Seasoned travelers Ellen and Barry, were looking for an authentic adventure in Africa and turned to Wildland for our expertise in planning their South Africa and Botswana itinerary. Here are some highlights in their own words and pictures:
Day 3 – Cape Town: We were scheduled to cook alongside a woman in her home in the colorful Malay section of Bo Kapp, it turned out to be a Muslim family and our great fortune that our day fell on their celebration of Eid when the entire community celebrates the end of Ramadan. We got to cook many more foods with her besides what was on the schedule and then eat with the entire family. She was one of the most delightful women, a real "pistol" as Barry, my traveling companion, called her. And the whole neighborhood was out in the streets festively attired and greeting family. And the food was amazing.
Day 8 – Victoria Falls: We are about to leave Elephant Camp for Botswana. While the original draw in Elephant Camp was its proximity to Victoria Falls the highlight was a visit to a local village and school. Yes petting and feeding the elephants and Sylvester (their rescued cheetah) was amazing but being surrounded by over 50 children hugging me and playing with my camera and asking me my name was an experience I can't quite describe.
Day 10 – Linyanti, Botswana: You do eat every 2 hours on safari but in between eating are some incredible experiences and not always involving animals. It might be an incredible tree or some of the most amazing termite mounds that I have become totally obsessed with and have now driven my various guides crazy as I make them stop constantly so I can photograph them. They're looking for leopards and I'm looking for termite mounds. On our first drive our guide kept leaning out looking over the side of the jeep and I got worried thinking he was checking the tires till he told us he was looking for tracks of animals. Our first night in Selinda was a special celebration for the 50 year anniversary of the British ridding the country of Dutch occupation. The singing and dancing by the staff brought tears and then we danced with them. Only downside was that part of the celebration was to carry out the tradition of the woman washing "their man's" hands and serving them their food. Barry was in heaven.
Day 12 – Okavango Delta, Botswana: Our first night in the Okavango Delta, Little Vumbura was another special celebration with the staff again singing and dancing. On our last morning I spoke with some of the staff about how moved I was by the music and 4 of them performed my favorite song and I videotaped it. Our shared delight watching the playback was something that will stay with me a long, long time. And so many wonderful talks with people about the different countries we have been to: the struggles in Zimbabwe, the pride people take in Botswana. And what we have seen. Our very first sunset by a watering hole.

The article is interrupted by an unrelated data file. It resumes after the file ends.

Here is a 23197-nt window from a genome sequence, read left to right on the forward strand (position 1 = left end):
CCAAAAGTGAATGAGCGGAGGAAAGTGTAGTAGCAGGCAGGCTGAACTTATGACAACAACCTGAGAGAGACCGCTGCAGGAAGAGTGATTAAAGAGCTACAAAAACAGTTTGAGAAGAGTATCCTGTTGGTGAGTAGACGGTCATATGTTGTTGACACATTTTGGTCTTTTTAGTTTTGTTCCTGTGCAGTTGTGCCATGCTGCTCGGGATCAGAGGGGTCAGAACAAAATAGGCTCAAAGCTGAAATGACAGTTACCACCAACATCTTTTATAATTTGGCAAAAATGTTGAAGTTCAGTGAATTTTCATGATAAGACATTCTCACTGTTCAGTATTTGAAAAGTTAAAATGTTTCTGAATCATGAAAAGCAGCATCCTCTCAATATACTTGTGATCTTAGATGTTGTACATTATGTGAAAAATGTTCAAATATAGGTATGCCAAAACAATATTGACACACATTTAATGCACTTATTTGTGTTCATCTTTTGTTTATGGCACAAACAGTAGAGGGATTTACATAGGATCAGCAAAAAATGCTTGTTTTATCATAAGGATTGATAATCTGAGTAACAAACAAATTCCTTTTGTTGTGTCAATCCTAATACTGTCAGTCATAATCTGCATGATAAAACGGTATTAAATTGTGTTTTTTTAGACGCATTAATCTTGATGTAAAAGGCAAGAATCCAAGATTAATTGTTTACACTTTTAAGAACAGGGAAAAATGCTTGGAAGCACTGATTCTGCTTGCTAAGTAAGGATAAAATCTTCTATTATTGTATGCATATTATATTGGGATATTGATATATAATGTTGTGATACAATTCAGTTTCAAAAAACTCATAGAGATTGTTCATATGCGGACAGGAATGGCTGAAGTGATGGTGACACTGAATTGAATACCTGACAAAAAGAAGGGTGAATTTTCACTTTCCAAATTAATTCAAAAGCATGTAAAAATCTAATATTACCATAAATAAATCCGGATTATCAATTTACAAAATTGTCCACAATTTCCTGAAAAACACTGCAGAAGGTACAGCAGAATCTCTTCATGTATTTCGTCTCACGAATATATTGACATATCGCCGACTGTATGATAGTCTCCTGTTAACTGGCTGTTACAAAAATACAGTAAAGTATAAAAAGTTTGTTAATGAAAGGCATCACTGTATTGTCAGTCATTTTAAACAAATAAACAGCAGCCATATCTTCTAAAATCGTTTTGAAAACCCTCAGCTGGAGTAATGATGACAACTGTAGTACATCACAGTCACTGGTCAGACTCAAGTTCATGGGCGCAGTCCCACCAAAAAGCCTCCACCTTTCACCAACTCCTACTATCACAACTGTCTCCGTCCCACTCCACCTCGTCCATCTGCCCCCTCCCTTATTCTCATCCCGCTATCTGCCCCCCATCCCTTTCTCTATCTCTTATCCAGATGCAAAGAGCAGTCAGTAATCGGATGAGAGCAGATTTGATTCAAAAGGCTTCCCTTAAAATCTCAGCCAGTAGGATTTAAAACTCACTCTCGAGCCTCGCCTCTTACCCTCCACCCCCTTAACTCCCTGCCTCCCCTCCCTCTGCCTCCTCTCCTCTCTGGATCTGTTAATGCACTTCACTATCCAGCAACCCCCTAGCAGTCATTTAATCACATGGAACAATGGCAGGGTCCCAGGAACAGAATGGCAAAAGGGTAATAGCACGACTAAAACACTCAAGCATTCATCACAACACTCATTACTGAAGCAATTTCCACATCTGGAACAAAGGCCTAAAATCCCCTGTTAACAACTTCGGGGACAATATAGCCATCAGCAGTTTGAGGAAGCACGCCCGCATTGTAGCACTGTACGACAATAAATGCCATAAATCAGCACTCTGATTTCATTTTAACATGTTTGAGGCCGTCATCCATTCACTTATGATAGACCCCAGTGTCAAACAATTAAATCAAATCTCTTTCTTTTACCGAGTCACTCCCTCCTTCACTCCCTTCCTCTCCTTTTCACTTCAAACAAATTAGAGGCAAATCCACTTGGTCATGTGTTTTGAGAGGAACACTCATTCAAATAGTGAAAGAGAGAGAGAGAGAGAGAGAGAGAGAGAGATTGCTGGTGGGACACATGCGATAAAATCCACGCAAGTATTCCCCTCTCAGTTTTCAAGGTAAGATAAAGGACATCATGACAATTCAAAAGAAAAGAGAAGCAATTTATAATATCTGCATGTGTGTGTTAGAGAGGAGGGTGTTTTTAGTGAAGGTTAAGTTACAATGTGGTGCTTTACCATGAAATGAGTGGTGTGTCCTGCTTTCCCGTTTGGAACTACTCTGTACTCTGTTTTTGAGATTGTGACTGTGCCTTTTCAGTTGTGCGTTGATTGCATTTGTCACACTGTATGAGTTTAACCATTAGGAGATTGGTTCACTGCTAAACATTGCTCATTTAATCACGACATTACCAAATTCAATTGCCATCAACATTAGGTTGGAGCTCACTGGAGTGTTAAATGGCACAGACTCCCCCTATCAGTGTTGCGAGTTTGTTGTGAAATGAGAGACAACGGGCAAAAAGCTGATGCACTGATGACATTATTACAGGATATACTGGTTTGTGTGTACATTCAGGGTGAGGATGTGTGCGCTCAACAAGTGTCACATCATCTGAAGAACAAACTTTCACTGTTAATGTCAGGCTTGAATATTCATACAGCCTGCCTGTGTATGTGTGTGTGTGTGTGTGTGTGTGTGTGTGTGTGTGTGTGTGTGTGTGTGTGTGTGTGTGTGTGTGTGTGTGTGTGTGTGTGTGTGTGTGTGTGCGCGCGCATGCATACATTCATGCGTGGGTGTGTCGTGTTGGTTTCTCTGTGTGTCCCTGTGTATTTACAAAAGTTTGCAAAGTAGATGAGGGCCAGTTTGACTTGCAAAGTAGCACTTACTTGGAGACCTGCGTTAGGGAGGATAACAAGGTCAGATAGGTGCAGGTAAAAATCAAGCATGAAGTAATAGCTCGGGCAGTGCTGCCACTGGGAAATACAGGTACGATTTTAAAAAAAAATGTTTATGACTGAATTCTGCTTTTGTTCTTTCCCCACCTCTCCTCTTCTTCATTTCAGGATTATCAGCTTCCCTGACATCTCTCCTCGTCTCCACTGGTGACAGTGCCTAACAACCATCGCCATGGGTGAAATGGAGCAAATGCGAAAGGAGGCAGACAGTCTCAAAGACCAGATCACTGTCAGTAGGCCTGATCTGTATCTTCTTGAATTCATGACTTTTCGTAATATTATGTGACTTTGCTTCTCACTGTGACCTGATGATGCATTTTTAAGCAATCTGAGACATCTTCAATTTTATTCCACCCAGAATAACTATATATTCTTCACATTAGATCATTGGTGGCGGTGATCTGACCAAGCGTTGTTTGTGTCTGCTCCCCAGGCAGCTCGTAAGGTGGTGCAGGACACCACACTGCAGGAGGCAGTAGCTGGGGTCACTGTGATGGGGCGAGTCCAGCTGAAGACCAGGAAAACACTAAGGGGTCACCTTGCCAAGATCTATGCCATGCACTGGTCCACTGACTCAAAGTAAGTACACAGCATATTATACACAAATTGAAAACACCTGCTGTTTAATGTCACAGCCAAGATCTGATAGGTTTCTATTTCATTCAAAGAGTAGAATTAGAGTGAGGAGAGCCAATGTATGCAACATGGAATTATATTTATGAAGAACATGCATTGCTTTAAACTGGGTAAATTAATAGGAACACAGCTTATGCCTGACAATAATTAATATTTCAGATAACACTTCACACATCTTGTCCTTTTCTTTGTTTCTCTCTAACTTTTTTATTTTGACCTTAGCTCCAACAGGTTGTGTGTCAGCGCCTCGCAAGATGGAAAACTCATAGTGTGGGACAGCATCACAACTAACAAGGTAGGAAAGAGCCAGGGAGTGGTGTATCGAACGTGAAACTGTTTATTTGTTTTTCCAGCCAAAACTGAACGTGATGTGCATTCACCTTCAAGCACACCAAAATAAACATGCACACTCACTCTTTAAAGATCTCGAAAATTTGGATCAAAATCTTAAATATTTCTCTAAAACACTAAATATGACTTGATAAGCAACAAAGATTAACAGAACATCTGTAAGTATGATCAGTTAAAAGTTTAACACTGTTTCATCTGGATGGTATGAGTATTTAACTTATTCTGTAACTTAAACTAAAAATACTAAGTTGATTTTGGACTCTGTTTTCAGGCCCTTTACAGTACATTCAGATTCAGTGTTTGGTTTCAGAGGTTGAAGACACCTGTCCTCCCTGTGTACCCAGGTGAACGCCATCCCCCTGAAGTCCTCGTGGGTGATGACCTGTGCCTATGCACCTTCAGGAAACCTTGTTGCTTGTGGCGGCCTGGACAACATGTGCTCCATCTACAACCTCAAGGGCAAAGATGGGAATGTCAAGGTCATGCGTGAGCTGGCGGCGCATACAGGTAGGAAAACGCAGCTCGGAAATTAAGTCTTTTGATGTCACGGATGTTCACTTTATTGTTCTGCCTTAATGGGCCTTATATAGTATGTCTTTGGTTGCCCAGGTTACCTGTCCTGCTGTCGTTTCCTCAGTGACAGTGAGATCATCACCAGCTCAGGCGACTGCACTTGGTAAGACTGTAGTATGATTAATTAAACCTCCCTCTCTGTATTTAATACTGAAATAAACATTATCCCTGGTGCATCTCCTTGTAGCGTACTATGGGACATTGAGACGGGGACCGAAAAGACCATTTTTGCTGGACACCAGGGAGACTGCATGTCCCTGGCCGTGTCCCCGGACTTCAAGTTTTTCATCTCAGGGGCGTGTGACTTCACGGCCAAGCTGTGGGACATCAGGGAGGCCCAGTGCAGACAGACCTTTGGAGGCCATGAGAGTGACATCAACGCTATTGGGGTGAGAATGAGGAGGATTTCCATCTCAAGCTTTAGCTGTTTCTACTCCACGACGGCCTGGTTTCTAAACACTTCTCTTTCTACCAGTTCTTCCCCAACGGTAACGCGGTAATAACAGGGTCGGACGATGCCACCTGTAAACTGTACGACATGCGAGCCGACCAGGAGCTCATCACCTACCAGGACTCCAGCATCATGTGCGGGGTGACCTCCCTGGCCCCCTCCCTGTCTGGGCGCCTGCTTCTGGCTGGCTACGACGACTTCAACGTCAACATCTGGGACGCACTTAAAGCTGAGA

Day 13 – Okavango Delta, Botswana: We get out of the jeep. The hippos out there in the water looking as the locals call them "giant frogs". Its very quiet except for periodic snorts. A pack of elephants lumber in from the trees to go to the water. They quietly, slowly proceed in a giant mass. My guide suddenly, excitedly points and says "wild dogs". His voice is tense and urgent. The dogs quickly run along the banks of the watering hole. Past the elephants who make a loud screeching sound at them and toss their huge heads warning them. But they undauntingly keep running past when suddenly an impala runs into the water and frantically starts to swim and the dogs keep circling the banks. A crocodile appears seemingly out of nowhere and my guide is alongside me yelling "get the picture get it get it" as the crock advances on the impala who is swimming frantically and the crock gets closer…closer…and BOOOM they're both under water and gone. And the dogs freeze and stare. And its quiet again and the dogs are left kind of like "huh, we did all that work to feed a crock?" And Barry and I are totally in shock. We are leaving tomorrow for our last camp. It will be very hard to leave Africa.
Day 16 – Singita Boulders, Sabi Sands, South Africa: Have come a long way since our first camp when I identified a distant canoe as an African buffalo. Guess I'm making an unconscious transition as I found myself likening the rhythm of the bush to a baseball game: a few brief moments of small plays then a sudden burst of intense excitement followed by long periods of what seems to the uninformed eye like nothing going on. But when those intense moments happen here its life or death and my god its gripping! And the communication that takes place just before and between the different species is better than any tweeting or email system we have going.
Day 18 – London, England: Getting ready to board my last flight home to SF. Barry is gone to get his flight so the trip is really over … It has been extraordinary on so many levels and seamlessly organized. The name of our waiter at our last camp was "Return". I asked him about his name. At birth his nostrils were sealed. They lived far from any hospital but his mother managed to get him to one where they performed a tracheotomy after he had been declared dead. He was named "Return" because he had been returned to them by God. I might have to return to Africa.
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